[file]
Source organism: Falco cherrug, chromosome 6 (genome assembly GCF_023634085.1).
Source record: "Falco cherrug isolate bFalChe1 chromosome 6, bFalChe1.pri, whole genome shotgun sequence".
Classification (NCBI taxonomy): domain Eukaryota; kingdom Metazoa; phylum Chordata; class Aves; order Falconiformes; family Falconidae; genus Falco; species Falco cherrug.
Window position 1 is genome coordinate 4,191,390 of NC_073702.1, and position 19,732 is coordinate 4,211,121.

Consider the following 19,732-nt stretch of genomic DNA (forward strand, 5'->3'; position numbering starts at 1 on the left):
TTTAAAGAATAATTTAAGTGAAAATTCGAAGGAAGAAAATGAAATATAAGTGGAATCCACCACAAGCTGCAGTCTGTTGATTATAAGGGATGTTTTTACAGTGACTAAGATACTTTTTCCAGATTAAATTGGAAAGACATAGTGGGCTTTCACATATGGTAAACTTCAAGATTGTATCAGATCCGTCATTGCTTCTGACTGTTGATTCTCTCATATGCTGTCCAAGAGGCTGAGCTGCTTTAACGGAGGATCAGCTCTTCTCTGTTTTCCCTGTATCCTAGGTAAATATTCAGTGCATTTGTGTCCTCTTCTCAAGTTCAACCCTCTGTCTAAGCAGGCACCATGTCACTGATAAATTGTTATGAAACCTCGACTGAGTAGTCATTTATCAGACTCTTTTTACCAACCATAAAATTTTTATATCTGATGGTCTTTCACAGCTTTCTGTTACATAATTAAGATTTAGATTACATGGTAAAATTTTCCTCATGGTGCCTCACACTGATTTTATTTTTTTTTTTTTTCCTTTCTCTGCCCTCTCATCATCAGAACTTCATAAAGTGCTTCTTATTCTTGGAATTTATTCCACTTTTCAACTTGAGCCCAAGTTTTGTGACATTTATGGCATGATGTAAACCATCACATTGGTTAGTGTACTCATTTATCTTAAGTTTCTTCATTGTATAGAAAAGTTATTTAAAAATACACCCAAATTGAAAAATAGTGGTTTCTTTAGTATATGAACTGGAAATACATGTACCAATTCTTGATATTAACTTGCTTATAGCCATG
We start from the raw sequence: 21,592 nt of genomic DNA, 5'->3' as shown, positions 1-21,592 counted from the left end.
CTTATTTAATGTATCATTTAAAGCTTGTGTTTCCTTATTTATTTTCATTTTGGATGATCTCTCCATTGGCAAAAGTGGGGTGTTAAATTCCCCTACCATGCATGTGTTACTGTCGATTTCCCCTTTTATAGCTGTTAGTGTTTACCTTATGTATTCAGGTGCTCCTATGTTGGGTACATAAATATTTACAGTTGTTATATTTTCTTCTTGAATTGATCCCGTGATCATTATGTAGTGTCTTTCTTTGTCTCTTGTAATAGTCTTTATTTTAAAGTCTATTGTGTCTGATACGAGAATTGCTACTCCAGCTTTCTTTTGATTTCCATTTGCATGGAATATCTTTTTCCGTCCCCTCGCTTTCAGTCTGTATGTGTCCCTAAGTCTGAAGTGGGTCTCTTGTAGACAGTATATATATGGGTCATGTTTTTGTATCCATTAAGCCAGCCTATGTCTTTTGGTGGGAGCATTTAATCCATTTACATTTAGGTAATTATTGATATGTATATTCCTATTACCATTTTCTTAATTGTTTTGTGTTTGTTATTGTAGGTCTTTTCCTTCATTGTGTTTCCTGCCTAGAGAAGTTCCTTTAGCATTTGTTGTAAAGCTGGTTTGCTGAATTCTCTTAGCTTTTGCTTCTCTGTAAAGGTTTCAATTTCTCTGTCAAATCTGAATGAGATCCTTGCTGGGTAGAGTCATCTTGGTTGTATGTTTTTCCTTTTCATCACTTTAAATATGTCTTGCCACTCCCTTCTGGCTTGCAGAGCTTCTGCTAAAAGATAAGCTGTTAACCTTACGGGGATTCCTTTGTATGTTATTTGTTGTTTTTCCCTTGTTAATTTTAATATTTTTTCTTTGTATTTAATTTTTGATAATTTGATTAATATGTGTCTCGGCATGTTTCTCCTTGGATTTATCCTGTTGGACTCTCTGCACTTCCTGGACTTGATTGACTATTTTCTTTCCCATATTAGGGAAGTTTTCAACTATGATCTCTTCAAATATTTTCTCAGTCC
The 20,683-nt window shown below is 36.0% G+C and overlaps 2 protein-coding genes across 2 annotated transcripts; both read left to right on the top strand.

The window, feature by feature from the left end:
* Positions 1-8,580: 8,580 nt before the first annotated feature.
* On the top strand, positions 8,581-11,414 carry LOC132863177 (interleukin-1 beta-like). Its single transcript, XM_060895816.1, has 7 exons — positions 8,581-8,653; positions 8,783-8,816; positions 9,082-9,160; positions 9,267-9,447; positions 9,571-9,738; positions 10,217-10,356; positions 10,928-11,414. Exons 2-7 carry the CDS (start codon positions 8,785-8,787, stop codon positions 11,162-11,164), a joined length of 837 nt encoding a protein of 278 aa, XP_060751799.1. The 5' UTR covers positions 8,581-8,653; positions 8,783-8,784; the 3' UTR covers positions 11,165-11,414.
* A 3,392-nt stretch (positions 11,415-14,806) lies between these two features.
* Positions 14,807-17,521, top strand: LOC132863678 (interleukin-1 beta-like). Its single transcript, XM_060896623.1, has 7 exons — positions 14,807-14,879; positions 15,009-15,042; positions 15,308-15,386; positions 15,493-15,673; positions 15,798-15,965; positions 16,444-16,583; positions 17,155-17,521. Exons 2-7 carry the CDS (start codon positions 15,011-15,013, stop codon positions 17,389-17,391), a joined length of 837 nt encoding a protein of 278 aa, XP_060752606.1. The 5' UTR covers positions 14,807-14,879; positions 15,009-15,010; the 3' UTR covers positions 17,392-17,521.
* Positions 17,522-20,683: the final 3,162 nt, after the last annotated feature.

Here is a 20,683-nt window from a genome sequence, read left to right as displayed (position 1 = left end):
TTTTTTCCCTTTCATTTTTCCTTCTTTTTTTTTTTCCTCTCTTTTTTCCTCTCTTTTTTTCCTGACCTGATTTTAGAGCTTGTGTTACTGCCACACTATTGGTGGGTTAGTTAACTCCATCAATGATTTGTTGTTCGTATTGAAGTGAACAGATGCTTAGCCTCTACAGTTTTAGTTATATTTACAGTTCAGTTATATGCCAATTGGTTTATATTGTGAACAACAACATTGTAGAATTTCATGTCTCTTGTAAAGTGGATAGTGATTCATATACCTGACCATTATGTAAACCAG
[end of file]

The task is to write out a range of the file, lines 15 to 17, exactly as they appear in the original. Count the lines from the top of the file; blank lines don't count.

* Positions 17,522-20,683: the final 3,162 nt, after the last annotated feature.

Here is a 20,683-nt window from a genome sequence, read left to right as displayed (position 1 = left end):
TTTTTTCCCTTTCATTTTTCCTTCTTTTTTTTTTTCCTCTCTTTTTTCCTCTCTTTTTTTCCTGACCTGATTTTAGAGCTTGTGTTACTGCCACACTATTGGTGGGTTAGTTAACTCCATCAATGATTTGTTGTTCGTATTGAAGTGAACAGATGCTTAGCCTCTACAGTTTTAGTTATATTTACAGTTCAGTTATATGCCAATTGGTTTATATTGTGAACAACAACATTGTAGAATTTCATGTCTCTTGTAAAGTGGATAGTGATTCATATACCTGACCATTATGTAAACCAG